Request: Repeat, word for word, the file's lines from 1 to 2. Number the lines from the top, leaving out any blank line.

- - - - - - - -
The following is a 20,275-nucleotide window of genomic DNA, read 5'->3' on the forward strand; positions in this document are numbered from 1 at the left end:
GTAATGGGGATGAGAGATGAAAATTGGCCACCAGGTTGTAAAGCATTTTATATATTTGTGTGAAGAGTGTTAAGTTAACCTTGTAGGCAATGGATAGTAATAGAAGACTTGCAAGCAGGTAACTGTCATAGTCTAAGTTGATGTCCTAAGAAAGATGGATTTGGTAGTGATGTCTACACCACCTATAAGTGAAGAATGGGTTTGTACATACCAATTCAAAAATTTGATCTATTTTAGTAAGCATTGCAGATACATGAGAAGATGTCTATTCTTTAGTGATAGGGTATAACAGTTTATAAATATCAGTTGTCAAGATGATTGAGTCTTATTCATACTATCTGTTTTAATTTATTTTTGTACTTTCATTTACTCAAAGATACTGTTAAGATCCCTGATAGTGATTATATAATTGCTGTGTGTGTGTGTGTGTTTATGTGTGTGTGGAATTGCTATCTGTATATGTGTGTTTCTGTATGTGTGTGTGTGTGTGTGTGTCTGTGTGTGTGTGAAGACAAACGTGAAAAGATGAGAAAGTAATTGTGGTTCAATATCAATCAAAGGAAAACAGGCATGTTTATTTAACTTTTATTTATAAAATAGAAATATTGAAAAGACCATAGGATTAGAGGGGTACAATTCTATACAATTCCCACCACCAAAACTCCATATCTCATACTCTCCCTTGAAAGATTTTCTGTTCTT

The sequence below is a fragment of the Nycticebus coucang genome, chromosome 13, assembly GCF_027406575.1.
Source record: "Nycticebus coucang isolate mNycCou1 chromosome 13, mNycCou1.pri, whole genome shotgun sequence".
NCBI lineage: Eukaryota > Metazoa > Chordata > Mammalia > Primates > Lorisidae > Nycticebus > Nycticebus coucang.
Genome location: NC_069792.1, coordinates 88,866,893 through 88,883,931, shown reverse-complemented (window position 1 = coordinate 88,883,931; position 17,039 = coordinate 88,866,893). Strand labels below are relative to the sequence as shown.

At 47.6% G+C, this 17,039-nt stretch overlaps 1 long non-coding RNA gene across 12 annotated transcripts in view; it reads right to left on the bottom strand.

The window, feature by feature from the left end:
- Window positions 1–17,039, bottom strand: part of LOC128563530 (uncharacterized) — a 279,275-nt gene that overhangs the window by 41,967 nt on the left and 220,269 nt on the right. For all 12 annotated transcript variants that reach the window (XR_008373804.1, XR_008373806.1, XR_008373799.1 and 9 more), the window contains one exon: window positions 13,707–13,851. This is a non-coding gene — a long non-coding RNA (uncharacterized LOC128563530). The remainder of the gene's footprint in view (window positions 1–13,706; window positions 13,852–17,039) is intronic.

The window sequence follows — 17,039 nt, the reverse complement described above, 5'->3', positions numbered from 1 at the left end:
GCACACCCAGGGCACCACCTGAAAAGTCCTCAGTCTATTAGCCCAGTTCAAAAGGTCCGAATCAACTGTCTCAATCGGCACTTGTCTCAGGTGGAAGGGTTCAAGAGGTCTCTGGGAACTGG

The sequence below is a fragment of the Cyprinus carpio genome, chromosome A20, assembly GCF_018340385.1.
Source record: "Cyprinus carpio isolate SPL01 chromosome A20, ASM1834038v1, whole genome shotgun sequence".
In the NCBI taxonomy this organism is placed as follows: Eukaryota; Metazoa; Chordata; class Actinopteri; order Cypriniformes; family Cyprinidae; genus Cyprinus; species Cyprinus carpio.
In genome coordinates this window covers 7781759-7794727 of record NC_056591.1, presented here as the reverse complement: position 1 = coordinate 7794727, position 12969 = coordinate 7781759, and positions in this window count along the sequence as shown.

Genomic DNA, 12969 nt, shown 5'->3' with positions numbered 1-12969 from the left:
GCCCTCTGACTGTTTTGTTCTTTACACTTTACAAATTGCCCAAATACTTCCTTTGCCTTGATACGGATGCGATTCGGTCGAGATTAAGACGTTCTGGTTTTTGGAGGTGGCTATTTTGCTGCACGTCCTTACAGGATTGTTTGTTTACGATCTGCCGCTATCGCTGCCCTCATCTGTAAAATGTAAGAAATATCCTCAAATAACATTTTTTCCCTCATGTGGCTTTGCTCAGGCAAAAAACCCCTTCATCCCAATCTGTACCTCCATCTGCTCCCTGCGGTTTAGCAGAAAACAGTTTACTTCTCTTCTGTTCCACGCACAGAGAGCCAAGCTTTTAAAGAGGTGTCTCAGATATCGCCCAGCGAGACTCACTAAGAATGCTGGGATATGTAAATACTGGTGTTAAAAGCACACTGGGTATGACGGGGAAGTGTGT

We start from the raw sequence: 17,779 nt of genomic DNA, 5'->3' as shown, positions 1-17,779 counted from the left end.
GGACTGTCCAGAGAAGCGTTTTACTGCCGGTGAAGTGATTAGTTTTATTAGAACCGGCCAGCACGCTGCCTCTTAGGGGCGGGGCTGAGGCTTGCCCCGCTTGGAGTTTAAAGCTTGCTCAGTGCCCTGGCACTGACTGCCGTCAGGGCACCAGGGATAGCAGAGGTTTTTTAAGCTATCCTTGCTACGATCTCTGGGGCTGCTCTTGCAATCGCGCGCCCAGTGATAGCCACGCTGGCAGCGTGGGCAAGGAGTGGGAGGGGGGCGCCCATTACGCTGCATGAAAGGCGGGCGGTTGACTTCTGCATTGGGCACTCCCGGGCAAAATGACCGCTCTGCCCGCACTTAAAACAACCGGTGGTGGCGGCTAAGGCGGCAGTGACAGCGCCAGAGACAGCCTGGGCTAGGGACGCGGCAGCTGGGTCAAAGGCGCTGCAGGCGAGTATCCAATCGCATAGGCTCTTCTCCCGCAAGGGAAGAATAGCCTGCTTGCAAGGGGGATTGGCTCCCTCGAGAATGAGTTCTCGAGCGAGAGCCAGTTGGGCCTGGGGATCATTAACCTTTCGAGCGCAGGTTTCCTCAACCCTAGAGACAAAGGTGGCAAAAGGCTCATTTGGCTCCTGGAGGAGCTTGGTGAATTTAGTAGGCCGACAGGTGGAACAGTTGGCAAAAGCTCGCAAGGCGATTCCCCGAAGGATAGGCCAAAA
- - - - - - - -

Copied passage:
The following is a 20,275-nucleotide window of genomic DNA, read 5'->3' on the forward strand; positions in this document are numbered from 1 at the left end:
GTAATGGGGATGAGAGATGAAAATTGGCCACCAGGTTGTAAAGCATTTTATATATTTGTGTGAAGAGTGTTAAGTTAACCTTGTAGGCAATGGATAGTAATAGAAGACTTGCAAGCAGGTAACTGTCATAGTCTAAGTTGATGTCCTAAGAAAGATGGATTTGGTAGTGATGTCTACACCACCTATAAGTGAAGAATGGGTTTGTACATACCAATTCAAAAATTTGATCTATTTTAGTAAGCATTGCAGATACATGAGAAGATGTCTATTCTTTAGTGATAGGGTATAACAGTTTATAAATATCAGTTGTCAAGATGATTGAGTCTTATTCATACTATCTGTTTTAATTTATTTTTGTACTTTCATTTACTCAAAGATACTGTTAAGATCCCTGATAGTGATTATATAATTGCTGTGTGTGTGTGTGTGTTTATGTGTGTGTGGAATTGCTATCTGTATATGTGTGTTTCTGTATGTGTGTGTGTGTGTGTGTGTCTGTGTGTGTGTGAAGACAAACGTGAAAAGATGAGAAAGTAATTGTGGTTCAATATCAATCAAAGGAAAACAGGCATGTTTATTTAACTTTTATTTATAAAATAGAAATATTGAAAAGACCATAGGATTAGAGGGGTACAATTCTATACAATTCCCACCACCAAAACTCCATATCTCATACTCTCCCTTGAAAGATTTTCTGTTCTT